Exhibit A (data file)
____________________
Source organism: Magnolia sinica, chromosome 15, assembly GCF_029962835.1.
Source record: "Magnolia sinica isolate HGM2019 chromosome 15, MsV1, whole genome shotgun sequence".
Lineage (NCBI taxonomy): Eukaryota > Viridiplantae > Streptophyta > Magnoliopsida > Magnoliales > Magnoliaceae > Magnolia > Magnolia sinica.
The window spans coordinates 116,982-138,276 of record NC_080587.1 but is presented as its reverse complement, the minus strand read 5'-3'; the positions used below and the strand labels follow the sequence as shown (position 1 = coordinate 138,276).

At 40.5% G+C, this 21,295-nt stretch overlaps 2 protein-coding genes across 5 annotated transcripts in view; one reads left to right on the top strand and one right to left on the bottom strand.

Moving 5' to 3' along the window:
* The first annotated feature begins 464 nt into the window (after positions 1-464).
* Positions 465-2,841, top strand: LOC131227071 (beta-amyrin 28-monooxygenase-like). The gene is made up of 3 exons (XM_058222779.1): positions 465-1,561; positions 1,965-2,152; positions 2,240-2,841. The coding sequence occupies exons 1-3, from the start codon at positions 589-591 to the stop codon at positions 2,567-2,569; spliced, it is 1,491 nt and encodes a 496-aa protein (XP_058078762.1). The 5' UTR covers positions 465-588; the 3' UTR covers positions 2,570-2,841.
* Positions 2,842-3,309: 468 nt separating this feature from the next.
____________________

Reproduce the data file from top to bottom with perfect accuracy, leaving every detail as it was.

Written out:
Source organism: Magnolia sinica, chromosome 15, assembly GCF_029962835.1.
Source record: "Magnolia sinica isolate HGM2019 chromosome 15, MsV1, whole genome shotgun sequence".
Lineage (NCBI taxonomy): Eukaryota > Viridiplantae > Streptophyta > Magnoliopsida > Magnoliales > Magnoliaceae > Magnolia > Magnolia sinica.
The window spans coordinates 116,982-138,276 of record NC_080587.1 but is presented as its reverse complement, the minus strand read 5'-3'; the positions used below and the strand labels follow the sequence as shown (position 1 = coordinate 138,276).

At 40.5% G+C, this 21,295-nt stretch overlaps 2 protein-coding genes across 5 annotated transcripts in view; one reads left to right on the top strand and one right to left on the bottom strand.

Moving 5' to 3' along the window:
* The first annotated feature begins 464 nt into the window (after positions 1-464).
* Positions 465-2,841, top strand: LOC131227071 (beta-amyrin 28-monooxygenase-like). The gene is made up of 3 exons (XM_058222779.1): positions 465-1,561; positions 1,965-2,152; positions 2,240-2,841. The coding sequence occupies exons 1-3, from the start codon at positions 589-591 to the stop codon at positions 2,567-2,569; spliced, it is 1,491 nt and encodes a 496-aa protein (XP_058078762.1). The 5' UTR covers positions 465-588; the 3' UTR covers positions 2,570-2,841.
* Positions 2,842-3,309: 468 nt separating this feature from the next.